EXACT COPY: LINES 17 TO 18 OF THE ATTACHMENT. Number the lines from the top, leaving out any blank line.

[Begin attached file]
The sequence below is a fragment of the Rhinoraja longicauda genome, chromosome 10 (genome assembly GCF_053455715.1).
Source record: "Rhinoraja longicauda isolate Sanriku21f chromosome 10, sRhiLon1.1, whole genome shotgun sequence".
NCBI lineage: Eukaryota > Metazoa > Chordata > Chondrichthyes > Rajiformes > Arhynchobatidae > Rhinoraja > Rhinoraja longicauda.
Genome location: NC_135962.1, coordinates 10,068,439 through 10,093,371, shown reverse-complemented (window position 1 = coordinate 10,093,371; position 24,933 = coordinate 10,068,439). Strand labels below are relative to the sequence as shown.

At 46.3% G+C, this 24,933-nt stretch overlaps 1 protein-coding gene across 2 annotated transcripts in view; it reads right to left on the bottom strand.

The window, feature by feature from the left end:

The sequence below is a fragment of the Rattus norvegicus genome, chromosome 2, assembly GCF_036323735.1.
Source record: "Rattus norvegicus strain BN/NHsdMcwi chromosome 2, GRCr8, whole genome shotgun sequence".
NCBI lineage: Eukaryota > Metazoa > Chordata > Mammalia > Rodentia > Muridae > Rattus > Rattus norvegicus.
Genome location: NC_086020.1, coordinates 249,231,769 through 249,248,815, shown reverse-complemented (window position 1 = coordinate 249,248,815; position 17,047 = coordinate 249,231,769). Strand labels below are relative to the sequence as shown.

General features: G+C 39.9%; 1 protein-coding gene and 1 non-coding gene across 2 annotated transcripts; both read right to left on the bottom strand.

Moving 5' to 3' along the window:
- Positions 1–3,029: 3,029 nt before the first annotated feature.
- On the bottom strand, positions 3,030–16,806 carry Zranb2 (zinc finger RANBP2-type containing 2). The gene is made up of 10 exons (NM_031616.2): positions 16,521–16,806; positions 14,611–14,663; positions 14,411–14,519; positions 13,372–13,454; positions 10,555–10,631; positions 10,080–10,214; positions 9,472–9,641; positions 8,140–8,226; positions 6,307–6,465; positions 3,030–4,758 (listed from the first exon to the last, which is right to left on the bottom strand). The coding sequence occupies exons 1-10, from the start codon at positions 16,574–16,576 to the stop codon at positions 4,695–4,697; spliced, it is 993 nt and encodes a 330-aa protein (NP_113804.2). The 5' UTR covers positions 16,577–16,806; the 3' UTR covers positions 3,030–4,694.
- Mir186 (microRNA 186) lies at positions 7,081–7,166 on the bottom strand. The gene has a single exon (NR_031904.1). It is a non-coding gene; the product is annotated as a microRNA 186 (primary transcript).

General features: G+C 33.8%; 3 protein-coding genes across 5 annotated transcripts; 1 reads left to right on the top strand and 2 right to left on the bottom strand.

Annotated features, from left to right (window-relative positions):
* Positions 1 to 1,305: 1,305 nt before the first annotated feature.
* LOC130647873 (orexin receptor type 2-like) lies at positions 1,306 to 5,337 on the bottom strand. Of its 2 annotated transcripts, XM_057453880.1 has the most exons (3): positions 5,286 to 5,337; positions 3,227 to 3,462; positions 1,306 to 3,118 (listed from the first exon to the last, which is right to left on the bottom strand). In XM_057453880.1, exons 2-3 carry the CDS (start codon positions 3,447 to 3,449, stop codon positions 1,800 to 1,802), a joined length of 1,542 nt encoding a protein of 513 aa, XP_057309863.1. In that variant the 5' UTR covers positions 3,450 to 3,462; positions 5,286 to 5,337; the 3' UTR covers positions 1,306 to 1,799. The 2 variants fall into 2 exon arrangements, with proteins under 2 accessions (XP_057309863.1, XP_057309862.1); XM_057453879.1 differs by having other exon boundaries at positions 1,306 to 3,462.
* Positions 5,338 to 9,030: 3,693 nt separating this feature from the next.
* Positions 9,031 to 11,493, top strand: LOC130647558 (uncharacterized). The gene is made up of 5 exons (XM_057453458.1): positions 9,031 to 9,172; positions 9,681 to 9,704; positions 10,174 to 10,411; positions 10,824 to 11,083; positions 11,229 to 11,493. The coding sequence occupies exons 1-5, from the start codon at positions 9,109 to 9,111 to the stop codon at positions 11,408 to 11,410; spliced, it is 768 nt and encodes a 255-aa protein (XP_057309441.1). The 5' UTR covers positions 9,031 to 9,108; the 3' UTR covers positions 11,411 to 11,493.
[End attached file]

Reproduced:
Annotated features, from left to right (window-relative positions):
* Positions 1 to 1,305: 1,305 nt before the first annotated feature.